The U.S. dollar has weakened significantly driving many of the major currencies to the highest level in months. Here’s a table illustrating the significance of today’s moves. I expect at least another 2 percent decline in the U.S. dollar against the key currencies (Short and Long Term Outlook for U.S. Dollar).
The fact that USD/JPY is not participating in today’s rally indicates that investors’ distaste for dollars rather than their risk appetite is driving the dollar lower. The modest gains in Dow futures and the sharp rise in gold prices confirm that investors are bailing out of dollars. In my interview with Fox Business 2 days ago, I talked about how the one takeaway from the concern about the credit worthiness of the U.S. is the need for diversification.
Yesterday, a Brazilian official said that the BRIC nations (Brazil, Russia, India and China) could take unilateral action to reduce their dependency of dollars at their summit next month. Brazil has already begun to replace the dollar bilaterally in their trade with China and unfortunately this trend could continue with other nations following suit in the coming weeks and months. The one thing that the financial crisis has taught investors large and small is need for diversification and no one wants to sit with baskets full of dollars waiting for S&P to make an announcement. Sovereign Wealth Funds are taking this to heart which could create a fresh supply of dollars.
The EUR/USD is on a tear, having rallied more than 600 pips or 5 percent over the past 24 hours. The significance of Fed’s actions continue to resonate over the currency markets and even though we have already seen parabolic moves in the pair, I think it will head higher.
On December 16th, when the Fed first brought up the prospect of buying U.S. Treasuries at their FOMC meeting, the EUR/USD rose from a low of 1.3629 to a high of 1.4719, an 8 percent move. Now that the Fed is actually following through with buying longer term Treasuries, the impact on the EUR/USD should be the same if not greater.
We have seen a similar reaction in the British pound. After officially announcing Quantitative Easing, the GBP/USD fell 650 pips, a move of only 4.5 percent. However the price action of the GBP/USD has been diluted by the weakness of the greenback and so a more accurate reflection of the market’s appetite for British pounds post Quantitative Easing can be found in EUR/GBP which has rallied 8 percent since the March 5th Bank of England meeting.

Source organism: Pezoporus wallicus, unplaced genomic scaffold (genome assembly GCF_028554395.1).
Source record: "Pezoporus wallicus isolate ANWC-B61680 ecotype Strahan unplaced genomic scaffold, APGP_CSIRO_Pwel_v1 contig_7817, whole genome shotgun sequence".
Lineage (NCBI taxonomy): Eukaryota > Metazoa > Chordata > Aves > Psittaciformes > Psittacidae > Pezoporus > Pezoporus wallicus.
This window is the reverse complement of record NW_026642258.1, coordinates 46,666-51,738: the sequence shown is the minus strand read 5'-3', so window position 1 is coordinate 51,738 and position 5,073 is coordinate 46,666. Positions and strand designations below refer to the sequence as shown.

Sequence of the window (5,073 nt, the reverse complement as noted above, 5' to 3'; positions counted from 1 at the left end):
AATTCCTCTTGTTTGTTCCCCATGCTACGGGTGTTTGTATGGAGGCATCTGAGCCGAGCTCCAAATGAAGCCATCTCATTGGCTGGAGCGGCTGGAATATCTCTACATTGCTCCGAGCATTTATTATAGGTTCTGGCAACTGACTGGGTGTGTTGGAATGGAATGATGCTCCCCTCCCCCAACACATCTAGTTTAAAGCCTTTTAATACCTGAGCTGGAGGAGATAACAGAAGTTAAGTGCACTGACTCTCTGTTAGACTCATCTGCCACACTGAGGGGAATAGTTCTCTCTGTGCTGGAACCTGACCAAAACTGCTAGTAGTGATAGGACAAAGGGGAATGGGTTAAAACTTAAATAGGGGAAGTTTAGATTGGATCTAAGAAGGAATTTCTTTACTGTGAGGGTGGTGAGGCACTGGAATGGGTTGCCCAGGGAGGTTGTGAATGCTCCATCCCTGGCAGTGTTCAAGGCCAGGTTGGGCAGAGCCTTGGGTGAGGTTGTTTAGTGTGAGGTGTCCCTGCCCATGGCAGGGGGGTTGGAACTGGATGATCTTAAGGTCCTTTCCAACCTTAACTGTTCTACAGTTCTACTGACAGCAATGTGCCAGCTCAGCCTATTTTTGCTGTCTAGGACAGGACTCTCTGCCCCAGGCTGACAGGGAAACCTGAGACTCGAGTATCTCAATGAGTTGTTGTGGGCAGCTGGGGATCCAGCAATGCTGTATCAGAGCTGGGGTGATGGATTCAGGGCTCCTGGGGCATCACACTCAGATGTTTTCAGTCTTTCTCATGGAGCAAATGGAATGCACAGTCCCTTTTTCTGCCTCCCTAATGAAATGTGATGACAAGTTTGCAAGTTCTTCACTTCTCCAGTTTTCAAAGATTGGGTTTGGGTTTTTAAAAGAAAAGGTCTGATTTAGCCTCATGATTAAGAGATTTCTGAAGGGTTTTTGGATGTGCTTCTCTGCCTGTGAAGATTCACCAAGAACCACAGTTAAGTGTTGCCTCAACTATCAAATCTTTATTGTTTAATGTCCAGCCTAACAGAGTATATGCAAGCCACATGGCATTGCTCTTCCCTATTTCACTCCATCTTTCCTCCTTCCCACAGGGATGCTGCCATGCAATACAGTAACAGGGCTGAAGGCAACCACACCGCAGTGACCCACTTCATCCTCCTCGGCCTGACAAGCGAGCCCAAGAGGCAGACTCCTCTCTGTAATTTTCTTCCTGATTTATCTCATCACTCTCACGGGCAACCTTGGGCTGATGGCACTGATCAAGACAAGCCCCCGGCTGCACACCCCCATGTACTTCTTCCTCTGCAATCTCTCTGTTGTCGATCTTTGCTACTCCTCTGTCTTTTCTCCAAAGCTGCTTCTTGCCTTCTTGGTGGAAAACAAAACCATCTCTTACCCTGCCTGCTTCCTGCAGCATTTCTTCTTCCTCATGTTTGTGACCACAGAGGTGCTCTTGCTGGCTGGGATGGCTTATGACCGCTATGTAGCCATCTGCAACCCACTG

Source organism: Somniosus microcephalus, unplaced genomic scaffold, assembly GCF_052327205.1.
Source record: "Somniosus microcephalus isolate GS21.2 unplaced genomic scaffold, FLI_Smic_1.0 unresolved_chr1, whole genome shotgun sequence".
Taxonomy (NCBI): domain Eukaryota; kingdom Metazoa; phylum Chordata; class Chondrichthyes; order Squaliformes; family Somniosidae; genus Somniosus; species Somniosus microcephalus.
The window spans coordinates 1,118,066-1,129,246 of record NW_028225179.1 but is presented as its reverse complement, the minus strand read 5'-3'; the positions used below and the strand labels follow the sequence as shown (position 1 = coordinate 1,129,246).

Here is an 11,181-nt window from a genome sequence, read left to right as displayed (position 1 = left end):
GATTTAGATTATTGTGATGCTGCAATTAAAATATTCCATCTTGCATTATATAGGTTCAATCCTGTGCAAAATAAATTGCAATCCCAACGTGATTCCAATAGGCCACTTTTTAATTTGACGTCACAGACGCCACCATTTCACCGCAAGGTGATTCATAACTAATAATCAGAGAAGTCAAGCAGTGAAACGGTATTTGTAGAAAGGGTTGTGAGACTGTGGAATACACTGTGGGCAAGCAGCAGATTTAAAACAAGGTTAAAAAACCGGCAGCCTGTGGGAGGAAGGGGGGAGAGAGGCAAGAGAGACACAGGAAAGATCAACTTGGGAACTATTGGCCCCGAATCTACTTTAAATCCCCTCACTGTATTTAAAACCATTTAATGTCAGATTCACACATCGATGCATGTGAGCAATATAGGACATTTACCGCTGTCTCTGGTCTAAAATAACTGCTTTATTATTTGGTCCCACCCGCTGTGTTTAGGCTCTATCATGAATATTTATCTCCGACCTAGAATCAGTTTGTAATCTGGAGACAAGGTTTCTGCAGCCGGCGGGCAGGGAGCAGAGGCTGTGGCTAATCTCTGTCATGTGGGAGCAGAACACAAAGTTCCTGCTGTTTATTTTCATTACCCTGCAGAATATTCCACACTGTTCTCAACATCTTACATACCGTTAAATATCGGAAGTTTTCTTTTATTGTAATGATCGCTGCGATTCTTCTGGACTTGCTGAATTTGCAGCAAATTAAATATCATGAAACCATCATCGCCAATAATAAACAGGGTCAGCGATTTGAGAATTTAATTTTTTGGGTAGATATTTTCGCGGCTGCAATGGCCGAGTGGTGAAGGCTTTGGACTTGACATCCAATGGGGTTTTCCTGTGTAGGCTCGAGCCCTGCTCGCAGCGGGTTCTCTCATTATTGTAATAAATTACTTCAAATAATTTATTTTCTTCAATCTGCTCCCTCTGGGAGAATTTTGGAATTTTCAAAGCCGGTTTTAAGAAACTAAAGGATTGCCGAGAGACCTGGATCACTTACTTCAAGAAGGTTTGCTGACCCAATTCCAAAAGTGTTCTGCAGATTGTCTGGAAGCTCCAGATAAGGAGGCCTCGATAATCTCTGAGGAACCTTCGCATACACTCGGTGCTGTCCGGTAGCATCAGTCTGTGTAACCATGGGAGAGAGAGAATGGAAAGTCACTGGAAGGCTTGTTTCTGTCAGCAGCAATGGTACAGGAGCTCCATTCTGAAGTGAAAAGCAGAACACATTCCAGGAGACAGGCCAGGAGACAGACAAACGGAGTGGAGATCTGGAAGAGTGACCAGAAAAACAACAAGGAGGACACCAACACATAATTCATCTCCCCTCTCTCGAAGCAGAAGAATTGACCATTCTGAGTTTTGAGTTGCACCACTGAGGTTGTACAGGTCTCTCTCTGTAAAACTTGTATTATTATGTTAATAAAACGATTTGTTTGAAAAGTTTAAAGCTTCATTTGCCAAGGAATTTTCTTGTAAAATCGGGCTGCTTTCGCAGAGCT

Therefore an 8 percent move in the EUR/USD post FOMC would take the currency pair to at least 1.40 from Wednesday’s low, which is my target over the next few trading days.
EURO BREAKS 1.40 HOW MUCH FURTHER CAN IT FALL?
The Euro broke 1.40 following the Reserve Bank of New Zealand interest rate decision as traders realized that the European Central Bank could cut interest rates over the next few months. Despite the hawkishness of ECB President Trichet, it should just be a matter of time before he gives in and cuts interest rates as well. For some investors like central banks who have deep pockets, EUR/USD at 1.39 may be a value play. But even if we see a relief rally in the EUR/USD, don’t expect it to last because the break of 1.40 could trigger a flush down to 1.39. On a purchasing power parity basis, the EUR/USD could fall as low as 1.15.
3 Factors Driving the EUR/USD Lower
1. Oil Prices Fall Despite OPEC Cut: There is a 70% Correlation between EUR/USD and Oil YTD
2. European Commission Slashes Eurozone Growth Estimates, Rate Cuts Anticipated
3. Risk Aversion: 1 Month ATM EUR/USD Volatility Hits Highest Level Since September 2001
Since the beginning of the year, there has been a 70 percent correlation between the price of oil and the EUR/USD. With crude prices edging lower despite a production cut by OPEC, the correlation with oil is a big reason why the Euro has broken 1.40. The European Commission also downgraded the Eurozone’s GDP forecast. The sharp drop in German exports suggests that the country could fall into a technical recession next quarter. Despite the problems, the growth story still favors the US over the Eurozone.
Volatility at 7 Yr High
One month at the money EUR/USD volatilities also hit the highest level in 7 years. Volatility peaked at 14.55 in the EUR/USD days after the 9/11 attack. We are faced with sharp volatilities once again with ATM 1 month vols at 12.63. High volatility tells us that the currency markets are still nervous but periods of high volatility usually precede periods of lower volatility. Back in 2001, after volatility peaked, the trading range in the EUR/USD contracted by 50% – that range lasted for 8 months.
Eurozone Needs a Weak Euro
The weakness of the Euro should be comforting for the European Central Bank because it is the answer to many of their problems. As an export dependent region, the slide in the Euro will help to support the economy, just like the weakness of the US dollar has contributed to corporate profitability. The Eurozone can also handle a weaker currency at this time because oil prices have fallen materially. Therefore don’t expect the ECB to stem the currency’s fall. We still believe that there will be further losses in the EUR/USD but not beyond 1.35.
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